Every summer we get periods of monsoonal moisture pushing up into California from the south, producing afternoon showers and thunderstorms. One of those periods coincided with our recent workshop in the Yosemite high country, and we got to photograph some beautiful sunrises and sunsets.
On the second afternoon of our workshop we hiked over a ridge to an alpine lake basin. There were some thunderstorms in the area, but none were very close when we started our hike, so I thought we might stay dry – and we had rain gear just in case.
Naturally it started to rain when we got to the basin. It rained lightly for awhile, on and off, and we made some photographs of the brooding sky over the mountains. Then it started coming down harder, so we huddled under a clump of trees and waited. And waited. At first the lightning was pretty far off, but then a couple of strikes reached within a mile or two of us, which meant it was no longer safe to stand right underneath the trees. Luckily the rain had let up a little by then, so with our rain gear we could stay reasonably dry. (Lightning tends to strike high points, so the theory is that you want to be close a tree so that the lightning will hit that taller object rather than you. But you don’t want to stand right next to the trunk, because if lightning strikes the tree it will travel down the trunk and hit you too.)
I knew that thunderstorms often dissipated late in the day as temperatures cooled, plus the skies remained clear to the west the whole time, which meant the sun could sink underneath the clouds and light everything up at sunset.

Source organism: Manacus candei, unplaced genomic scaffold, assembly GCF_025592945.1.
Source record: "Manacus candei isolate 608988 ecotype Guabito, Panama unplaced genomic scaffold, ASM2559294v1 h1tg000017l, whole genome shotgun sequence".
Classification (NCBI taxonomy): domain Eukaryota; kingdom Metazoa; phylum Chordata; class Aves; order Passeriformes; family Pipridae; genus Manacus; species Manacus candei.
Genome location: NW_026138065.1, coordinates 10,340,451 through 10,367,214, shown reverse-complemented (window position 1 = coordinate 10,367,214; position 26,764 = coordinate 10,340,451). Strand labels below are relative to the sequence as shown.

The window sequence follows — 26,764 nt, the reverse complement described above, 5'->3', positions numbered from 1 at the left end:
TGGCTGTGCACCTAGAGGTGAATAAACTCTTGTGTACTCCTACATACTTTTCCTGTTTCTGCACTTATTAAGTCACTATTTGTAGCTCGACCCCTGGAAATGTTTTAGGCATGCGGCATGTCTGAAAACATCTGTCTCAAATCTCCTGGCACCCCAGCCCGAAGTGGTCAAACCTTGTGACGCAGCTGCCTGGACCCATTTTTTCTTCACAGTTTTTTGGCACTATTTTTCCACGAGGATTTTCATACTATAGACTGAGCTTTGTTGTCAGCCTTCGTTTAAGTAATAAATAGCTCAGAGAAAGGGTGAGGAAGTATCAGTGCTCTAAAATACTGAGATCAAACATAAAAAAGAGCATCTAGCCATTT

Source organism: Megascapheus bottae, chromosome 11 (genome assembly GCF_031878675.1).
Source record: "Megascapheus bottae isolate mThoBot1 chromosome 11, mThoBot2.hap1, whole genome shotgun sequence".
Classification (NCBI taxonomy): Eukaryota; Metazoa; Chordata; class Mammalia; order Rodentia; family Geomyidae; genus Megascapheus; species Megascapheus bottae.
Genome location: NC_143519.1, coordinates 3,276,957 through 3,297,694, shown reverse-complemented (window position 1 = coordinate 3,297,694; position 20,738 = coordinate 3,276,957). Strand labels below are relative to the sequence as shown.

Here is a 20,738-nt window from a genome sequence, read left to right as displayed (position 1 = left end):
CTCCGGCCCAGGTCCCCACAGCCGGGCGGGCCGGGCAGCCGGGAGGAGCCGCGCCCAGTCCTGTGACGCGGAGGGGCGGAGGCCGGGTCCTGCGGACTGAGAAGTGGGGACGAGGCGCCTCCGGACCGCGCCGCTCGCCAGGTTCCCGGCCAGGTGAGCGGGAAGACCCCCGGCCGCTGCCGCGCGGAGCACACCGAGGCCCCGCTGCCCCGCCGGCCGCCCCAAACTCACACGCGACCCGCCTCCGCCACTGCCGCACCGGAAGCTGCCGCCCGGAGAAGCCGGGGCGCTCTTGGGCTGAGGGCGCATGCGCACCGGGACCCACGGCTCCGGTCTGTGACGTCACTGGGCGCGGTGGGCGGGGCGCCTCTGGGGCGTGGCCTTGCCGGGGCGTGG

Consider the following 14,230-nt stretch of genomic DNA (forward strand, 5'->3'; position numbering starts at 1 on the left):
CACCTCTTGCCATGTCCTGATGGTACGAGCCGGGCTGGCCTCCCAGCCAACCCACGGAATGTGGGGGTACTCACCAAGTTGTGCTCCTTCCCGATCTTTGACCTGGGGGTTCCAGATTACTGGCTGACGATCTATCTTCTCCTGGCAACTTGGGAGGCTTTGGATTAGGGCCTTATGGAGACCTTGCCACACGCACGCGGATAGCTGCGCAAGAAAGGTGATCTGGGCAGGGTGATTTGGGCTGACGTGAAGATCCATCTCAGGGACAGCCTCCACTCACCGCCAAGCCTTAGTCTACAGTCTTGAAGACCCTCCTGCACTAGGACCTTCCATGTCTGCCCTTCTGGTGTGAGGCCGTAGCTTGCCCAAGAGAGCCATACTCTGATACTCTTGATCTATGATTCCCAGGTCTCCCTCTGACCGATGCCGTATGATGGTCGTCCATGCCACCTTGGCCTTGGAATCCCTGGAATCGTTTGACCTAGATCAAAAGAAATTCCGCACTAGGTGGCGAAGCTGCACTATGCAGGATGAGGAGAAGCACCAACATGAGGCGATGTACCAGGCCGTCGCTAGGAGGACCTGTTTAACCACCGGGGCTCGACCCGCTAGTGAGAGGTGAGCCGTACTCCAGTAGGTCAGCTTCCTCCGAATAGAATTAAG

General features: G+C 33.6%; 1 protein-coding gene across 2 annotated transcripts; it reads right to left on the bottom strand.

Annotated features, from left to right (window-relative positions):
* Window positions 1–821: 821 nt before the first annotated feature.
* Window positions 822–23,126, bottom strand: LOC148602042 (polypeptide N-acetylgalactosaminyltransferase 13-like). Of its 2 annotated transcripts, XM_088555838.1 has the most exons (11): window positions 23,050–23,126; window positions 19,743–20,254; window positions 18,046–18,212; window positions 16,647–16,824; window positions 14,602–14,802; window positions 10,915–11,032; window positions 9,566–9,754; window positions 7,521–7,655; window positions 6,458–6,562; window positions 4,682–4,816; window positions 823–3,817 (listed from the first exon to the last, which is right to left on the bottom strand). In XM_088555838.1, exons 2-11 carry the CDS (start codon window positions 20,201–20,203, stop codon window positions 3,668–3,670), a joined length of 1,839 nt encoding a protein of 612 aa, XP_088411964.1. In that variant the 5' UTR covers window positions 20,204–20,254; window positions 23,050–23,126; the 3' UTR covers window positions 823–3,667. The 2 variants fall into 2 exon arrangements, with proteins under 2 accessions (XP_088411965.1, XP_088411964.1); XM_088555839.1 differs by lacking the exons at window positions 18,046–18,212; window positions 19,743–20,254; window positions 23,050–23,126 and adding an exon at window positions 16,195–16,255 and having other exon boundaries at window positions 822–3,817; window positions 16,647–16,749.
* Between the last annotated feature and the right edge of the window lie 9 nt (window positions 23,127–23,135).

Which is exactly what happened. The rain and thunder stopped about 45 minutes before sunset. Soon thereafter a slice of rainbow appeared to the southwest, though unfortunately it wasn’t next to anything interesting. We made our way back to the lake, where we found beautiful clouds, colors, and reflections, which you can see in the photo at the top of this post. Sometimes you have to risk getting wet to catch a good sunset.
Luckily we didn’t have to dodge any other rainstorms during the workshop, but we caught several more sunrises and sunsets with interesting clouds. You’ll find a few of those images below. I always love the summer monsoon season.
— Michael Frye
Related Posts: Smoky Landscapes; Where Should You Place the Horizon in Landscape Photographs?; Photography Weather
Michael Frye is a professional photographer specializing in landscapes and nature. He is the author or principal photographer of The Photographer’s Guide to Yosemite, Yosemite Meditations, Yosemite Meditations for Women, Yosemite Meditations for Adventurers, and Digital Landscape Photography: In the Footsteps of Ansel Adams and the Great Masters. He has also written three eBooks: Light & Land: Landscapes in the Digital Darkroom, Exposure for Outdoor Photography, and Landscapes in Lightroom: The Essential Step-by-Step Guide. Michael has written numerous magazine articles on the art and technique of photography, and his images have been published in over thirty countries around the world. Michael has lived either in or near Yosemite National Park since 1983, currently residing just outside the park in Mariposa, California.
Each and every one of these photos are absolutely beautiful.
Currently concentrating on shooting at rodeos — continuous fast action with endless drama. It’s really something to photograph. Part of my youthful heritage.
Hope you and Claudia are doing well.
Thanks Alyn. The rodeos sound like fun.